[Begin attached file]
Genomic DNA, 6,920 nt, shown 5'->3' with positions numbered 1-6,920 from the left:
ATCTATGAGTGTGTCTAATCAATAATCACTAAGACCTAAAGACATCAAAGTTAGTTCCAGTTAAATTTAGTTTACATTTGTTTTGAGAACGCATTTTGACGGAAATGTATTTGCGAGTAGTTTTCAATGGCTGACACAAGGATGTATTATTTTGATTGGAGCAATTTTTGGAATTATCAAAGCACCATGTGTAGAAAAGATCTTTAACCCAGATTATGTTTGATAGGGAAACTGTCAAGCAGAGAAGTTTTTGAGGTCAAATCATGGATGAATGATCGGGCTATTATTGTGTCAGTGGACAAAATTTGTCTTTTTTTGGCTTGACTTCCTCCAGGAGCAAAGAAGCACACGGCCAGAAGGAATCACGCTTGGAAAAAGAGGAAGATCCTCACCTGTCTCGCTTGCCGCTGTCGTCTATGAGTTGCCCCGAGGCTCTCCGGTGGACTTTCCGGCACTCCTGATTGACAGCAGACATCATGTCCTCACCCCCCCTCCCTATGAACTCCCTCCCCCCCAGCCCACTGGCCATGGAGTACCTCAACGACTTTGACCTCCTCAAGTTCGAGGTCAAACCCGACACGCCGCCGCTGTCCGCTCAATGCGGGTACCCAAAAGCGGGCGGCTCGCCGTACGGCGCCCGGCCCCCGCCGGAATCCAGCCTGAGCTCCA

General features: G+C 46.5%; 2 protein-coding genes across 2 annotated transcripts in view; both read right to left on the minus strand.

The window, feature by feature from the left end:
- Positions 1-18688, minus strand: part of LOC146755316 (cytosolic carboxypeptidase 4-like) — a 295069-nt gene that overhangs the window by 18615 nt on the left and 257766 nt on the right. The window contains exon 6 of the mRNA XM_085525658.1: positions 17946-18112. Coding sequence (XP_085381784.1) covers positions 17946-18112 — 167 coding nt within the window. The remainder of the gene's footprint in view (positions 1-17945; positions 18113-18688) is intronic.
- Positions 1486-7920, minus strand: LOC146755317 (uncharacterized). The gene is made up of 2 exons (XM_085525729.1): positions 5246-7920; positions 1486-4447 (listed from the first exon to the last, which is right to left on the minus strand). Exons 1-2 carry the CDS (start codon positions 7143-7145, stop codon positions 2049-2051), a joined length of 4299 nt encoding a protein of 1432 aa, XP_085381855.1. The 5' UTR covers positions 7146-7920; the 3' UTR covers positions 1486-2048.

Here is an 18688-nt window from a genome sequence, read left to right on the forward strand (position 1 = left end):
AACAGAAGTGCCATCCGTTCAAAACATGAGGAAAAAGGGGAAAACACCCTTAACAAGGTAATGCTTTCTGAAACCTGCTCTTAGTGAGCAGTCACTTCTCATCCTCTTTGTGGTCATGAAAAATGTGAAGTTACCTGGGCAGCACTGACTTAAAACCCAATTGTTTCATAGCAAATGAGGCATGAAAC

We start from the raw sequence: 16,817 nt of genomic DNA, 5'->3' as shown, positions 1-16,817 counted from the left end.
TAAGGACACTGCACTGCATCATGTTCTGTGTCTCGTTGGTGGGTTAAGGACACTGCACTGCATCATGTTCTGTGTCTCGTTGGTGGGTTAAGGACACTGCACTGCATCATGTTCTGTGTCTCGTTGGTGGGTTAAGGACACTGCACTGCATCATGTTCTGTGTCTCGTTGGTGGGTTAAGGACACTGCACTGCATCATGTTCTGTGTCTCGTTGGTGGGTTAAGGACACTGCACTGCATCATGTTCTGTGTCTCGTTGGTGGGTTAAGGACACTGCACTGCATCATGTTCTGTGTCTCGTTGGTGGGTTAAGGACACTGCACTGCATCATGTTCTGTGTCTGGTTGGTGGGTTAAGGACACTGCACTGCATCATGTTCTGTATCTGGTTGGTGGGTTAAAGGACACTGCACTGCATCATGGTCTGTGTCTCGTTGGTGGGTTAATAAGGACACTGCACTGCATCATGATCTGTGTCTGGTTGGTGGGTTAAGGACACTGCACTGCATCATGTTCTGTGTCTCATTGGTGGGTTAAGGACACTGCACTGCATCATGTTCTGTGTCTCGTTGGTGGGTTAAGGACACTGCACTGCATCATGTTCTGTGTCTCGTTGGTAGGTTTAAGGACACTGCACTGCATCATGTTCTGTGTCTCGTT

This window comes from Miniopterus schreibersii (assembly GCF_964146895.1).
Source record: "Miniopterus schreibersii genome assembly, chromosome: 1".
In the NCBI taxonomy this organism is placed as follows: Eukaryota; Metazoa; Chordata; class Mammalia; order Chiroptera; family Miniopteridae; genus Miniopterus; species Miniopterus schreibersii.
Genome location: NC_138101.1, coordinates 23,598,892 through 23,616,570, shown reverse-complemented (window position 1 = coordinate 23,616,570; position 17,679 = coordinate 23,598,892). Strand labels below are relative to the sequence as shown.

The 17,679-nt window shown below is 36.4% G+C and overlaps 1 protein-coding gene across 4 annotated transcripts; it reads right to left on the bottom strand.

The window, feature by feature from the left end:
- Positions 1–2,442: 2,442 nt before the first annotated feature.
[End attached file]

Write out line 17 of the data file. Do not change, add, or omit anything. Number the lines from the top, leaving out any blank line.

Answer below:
- Positions 1–2,442: 2,442 nt before the first annotated feature.